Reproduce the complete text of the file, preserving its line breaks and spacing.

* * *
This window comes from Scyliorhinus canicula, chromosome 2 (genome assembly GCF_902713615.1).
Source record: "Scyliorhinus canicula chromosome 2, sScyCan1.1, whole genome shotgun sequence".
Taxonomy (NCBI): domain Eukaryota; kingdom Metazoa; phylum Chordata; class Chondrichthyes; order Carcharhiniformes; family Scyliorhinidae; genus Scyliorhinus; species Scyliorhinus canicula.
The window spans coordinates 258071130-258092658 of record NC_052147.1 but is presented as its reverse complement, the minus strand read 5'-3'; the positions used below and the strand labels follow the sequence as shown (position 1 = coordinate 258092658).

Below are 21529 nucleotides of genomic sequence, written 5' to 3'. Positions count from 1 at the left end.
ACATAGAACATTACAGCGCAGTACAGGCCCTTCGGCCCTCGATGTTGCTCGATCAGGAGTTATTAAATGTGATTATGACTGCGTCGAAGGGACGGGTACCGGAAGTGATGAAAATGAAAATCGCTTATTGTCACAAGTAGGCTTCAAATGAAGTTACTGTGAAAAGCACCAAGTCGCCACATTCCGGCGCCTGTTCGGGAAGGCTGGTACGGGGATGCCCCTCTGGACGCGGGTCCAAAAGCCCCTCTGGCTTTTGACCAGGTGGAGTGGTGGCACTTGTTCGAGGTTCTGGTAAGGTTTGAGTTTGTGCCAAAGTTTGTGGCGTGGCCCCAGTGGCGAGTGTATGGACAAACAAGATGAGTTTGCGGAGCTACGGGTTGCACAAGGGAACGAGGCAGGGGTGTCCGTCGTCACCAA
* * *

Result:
This window comes from Scyliorhinus canicula, chromosome 2 (genome assembly GCF_902713615.1).
Source record: "Scyliorhinus canicula chromosome 2, sScyCan1.1, whole genome shotgun sequence".
Taxonomy (NCBI): domain Eukaryota; kingdom Metazoa; phylum Chordata; class Chondrichthyes; order Carcharhiniformes; family Scyliorhinidae; genus Scyliorhinus; species Scyliorhinus canicula.
The window spans coordinates 258071130-258092658 of record NC_052147.1 but is presented as its reverse complement, the minus strand read 5'-3'; the positions used below and the strand labels follow the sequence as shown (position 1 = coordinate 258092658).

Below are 21529 nucleotides of genomic sequence, written 5' to 3'. Positions count from 1 at the left end.
ACATAGAACATTACAGCGCAGTACAGGCCCTTCGGCCCTCGATGTTGCTCGATCAGGAGTTATTAAATGTGATTATGACTGCGTCGAAGGGACGGGTACCGGAAGTGATGAAAATGAAAATCGCTTATTGTCACAAGTAGGCTTCAAATGAAGTTACTGTGAAAAGCACCAAGTCGCCACATTCCGGCGCCTGTTCGGGAAGGCTGGTACGGGGATGCCCCTCTGGACGCGGGTCCAAAAGCCCCTCTGGCTTTTGACCAGGTGGAGTGGTGGCACTTGTTCGAGGTTCTGGTAAGGTTTGAGTTTGTGCCAAAGTTTGTGGCGTGGCCCCAGTGGCGAGTGTATGGACAAACAAGATGAGTTTGCGGAGCTACGGGTTGCACAAGGGAACGAGGCAGGGGTGTCCGTCGTCACCAA